About this artwork
The Makonde of Northern Mozambique are known for their large, intricately ornamented pottery jars, and while these are increasingly being supplanted today by other, less-fragile containers, some people still prefer them for transporting and storing water. Hence, these handsome vessels continue to be made for domestic use, and their beauty has also led to their production for the commercial art market. Made on commission, such vessels were among the most treasured possession of Makonde women.
The water jar is the Makonde potter’s favored stage for virtuoso expressions of creativity, such that no two pots ever receive the same overall design. After a piece has been built up of coils and then smoothed, shaped, and left to dry for several hours, it is painted with a mica-rich wash of earth, charcoal, and water, which gives it a distinctive, speckled gray-black color. Once this colored wash has been absorbed, the potter burnishes the surface with a stone until it is hard and smooth. At this point the water pot is ready to be meticulously embellished with incised designs.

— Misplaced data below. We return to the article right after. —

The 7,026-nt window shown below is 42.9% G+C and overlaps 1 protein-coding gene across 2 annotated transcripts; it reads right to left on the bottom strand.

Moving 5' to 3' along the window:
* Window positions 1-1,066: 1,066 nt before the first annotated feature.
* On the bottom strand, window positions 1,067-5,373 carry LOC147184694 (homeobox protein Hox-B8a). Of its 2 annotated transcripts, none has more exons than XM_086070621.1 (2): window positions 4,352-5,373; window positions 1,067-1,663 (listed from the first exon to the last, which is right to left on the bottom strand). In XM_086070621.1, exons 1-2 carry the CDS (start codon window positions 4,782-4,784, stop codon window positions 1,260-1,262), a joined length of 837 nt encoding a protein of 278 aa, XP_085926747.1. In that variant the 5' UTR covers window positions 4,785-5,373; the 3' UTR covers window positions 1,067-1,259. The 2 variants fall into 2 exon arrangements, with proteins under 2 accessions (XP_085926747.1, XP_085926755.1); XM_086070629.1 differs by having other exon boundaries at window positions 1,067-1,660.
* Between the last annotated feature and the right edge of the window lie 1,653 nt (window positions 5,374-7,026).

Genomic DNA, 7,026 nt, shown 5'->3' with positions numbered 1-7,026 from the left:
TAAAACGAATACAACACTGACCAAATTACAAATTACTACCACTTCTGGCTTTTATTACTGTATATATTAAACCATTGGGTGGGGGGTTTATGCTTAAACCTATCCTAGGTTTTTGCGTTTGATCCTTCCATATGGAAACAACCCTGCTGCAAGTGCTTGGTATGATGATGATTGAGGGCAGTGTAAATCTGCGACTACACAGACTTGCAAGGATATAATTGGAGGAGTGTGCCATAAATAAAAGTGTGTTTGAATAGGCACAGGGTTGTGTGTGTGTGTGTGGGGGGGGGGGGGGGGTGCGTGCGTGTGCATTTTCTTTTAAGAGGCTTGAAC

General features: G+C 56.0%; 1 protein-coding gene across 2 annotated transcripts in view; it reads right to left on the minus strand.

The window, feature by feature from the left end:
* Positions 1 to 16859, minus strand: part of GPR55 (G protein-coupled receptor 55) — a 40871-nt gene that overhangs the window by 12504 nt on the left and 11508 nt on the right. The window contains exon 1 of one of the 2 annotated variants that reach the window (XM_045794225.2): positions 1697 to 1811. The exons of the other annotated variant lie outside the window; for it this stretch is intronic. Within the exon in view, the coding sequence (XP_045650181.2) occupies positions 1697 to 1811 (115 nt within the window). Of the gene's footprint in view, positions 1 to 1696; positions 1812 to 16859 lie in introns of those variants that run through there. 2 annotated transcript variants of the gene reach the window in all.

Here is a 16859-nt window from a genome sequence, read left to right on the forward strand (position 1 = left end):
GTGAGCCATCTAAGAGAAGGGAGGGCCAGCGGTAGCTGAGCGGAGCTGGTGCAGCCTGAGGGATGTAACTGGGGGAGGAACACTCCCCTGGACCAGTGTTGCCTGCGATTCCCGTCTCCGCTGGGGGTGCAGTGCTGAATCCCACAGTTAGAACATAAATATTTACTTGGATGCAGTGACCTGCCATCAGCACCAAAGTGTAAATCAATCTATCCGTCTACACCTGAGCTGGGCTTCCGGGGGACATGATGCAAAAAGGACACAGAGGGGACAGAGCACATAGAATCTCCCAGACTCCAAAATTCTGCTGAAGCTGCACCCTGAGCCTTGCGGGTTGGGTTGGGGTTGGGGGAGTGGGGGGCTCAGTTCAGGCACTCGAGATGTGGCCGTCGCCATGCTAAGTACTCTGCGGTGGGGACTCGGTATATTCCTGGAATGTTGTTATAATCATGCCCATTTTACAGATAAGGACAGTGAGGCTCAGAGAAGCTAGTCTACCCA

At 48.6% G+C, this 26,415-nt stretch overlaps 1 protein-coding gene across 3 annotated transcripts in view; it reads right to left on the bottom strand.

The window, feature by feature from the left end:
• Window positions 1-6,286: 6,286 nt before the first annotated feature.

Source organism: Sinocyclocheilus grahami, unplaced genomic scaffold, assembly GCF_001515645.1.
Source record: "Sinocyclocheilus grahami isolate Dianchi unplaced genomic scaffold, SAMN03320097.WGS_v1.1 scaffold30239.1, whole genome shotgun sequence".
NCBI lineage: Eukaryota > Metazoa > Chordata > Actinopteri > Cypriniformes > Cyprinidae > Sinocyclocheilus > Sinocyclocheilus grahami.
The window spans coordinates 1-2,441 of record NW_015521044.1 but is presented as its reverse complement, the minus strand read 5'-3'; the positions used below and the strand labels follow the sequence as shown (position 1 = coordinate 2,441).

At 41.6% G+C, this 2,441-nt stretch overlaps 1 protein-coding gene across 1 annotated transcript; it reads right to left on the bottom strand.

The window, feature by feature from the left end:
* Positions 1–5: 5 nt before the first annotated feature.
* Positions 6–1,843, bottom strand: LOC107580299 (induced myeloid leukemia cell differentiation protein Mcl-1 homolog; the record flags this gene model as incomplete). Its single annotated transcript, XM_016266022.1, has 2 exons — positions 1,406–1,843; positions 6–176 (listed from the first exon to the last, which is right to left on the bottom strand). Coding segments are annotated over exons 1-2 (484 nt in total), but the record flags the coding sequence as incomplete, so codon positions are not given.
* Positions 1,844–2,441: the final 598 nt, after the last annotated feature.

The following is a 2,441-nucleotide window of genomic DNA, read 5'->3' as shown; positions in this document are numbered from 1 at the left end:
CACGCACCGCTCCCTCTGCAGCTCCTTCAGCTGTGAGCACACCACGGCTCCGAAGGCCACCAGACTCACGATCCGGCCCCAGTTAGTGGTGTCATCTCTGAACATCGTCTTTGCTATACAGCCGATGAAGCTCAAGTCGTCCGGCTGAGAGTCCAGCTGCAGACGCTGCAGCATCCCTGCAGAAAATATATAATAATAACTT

The Makonde word for drawing on pottery, nkova, is the same word they use for tattooing, once a widespread practice with important ritual significance, and many visual similarities exist between these two art forms. The potter marks the outlines of the pattern—a combination of straight and curved bands, zigzags, triangles, and semicircles—and then fills it in with light hatch marks, punctured lines, or more deeply impressed triangles. Another woman may sometimes assist her in this lengthy process. Finally, after firing it in the open, the maker may accentuate the designs by rubbing kaolin into them.
—Entry, For Hearth and Altar, African Ceramics from the Keith Achepohl Collection (2005), pp. 97-99.
Currently Off View
- Arts of Africa
- Water Container (Chilongo Chakumuto)
- Terracotta and kaolin
- 58.4 x 63.5 cm (23 x 25 in.)
- Restricted gift of Mrs. Stanley M. Freehling